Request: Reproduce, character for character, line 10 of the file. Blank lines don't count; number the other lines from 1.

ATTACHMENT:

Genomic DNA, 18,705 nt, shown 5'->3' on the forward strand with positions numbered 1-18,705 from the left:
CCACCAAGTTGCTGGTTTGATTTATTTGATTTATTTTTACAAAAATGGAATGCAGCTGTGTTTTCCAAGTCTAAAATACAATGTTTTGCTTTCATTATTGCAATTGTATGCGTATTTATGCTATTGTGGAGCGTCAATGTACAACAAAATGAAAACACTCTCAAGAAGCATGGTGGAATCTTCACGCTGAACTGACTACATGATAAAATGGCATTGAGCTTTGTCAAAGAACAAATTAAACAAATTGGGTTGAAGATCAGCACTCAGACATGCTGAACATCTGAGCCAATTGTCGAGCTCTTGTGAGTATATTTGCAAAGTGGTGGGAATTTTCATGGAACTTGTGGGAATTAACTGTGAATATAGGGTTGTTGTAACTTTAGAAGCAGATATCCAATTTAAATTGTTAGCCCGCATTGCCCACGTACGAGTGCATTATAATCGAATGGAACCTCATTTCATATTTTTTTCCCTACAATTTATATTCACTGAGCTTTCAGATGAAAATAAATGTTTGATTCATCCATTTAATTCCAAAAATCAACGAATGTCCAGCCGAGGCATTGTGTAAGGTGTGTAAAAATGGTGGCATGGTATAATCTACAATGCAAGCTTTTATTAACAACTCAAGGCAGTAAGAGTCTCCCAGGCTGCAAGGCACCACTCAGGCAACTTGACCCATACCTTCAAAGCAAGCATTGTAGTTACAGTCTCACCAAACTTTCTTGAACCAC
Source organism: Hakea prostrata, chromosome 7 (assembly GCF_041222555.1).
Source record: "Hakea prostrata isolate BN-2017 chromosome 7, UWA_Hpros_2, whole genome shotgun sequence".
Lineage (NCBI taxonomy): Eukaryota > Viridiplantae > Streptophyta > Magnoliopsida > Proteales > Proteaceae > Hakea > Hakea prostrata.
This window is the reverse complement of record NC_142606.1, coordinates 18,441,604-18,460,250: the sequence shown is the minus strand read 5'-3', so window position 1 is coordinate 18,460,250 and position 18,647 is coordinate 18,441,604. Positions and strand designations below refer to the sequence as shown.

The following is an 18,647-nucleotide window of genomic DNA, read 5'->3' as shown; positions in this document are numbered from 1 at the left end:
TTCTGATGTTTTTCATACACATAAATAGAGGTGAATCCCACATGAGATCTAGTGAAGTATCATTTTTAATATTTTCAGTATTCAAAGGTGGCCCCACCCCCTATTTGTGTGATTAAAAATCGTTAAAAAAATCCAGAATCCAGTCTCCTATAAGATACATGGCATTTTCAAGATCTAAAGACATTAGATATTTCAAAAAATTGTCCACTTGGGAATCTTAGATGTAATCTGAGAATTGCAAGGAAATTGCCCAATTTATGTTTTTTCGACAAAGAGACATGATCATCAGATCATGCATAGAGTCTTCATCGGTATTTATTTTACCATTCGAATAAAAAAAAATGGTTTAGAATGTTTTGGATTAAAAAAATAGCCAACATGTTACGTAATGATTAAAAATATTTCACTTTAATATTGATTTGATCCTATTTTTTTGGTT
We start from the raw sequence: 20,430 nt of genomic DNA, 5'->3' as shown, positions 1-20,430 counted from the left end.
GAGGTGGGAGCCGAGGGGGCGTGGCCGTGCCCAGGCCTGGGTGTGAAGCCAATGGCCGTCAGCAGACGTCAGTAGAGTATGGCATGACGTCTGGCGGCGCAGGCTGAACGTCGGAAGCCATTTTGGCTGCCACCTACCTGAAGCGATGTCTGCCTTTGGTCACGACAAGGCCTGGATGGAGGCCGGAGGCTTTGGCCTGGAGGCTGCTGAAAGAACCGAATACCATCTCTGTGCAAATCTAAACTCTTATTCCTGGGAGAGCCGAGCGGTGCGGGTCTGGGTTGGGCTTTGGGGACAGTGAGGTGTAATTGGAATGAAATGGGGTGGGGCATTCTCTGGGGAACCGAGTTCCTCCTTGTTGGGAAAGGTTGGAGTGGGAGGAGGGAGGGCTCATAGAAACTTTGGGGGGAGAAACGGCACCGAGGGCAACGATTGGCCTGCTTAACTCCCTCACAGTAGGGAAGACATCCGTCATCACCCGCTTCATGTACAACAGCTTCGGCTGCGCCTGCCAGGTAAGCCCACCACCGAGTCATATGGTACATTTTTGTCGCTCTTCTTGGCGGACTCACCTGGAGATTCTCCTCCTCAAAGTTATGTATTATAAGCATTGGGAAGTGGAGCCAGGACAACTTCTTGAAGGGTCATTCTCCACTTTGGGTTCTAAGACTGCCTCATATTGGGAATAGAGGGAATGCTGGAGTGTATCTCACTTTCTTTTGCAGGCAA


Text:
GAGGTGGGAGCCGAGGGGGCGTGGCCGTGCCCAGGCCTGGGTGTGAAGCCAATGGCCGTCAGCAGACGTCAGTAGAGTATGGCATGACGTCTGGCGGCGCAGGCTGAACGTCGGAAGCCATTTTGGCTGCCACCTACCTGAAGCGATGTCTGCCTTTGGTCACGACAAGGCCTGGATGGAGGCCGGAGGCTTTGGCCTGGAGGCTGCTGAAAGAACCGAATACCATCTCTGTGCAAATCTAAACTCTTATTCCTGGGAGAGCCGAGCGGTGCGGGTCTGGGTTGGGCTTTGGGGACAGTGAGGTGTAATTGGAATGAAATGGGGTGGGGCATTCTCTGGGGAACCGAGTTCCTCCTTGTTGGGAAAGGTTGGAGTGGGAGGAGGGAGGGCTCATAGAAACTTTGGGGGGAGAAACGGCACCGAGGGCAACGATTGGCCTGCTTAACTCCCTCACAGTAGGGAAGACATCCGTCATCACCCGCTTCATGTACAACAGCTTCGGCTGCGCCTGCCAGGTAAGCCCACCACCGAGTCATATGGTACATTTTTGTCGCTCTTCTTGGCGGACTCACCTGGAGATTCTCCTCCTCAAAGTTATGTATTATAAGCATTGGGAAGTGGAGCCAGGACAACTTCTTGAAGGGTCATTCTCCACTTTGGGTTCTAAGACTGCCTCATATTGGGAATAGAGGGAATGCTGGAGTGTATCTCACTTTCTTTTGCAGGCAA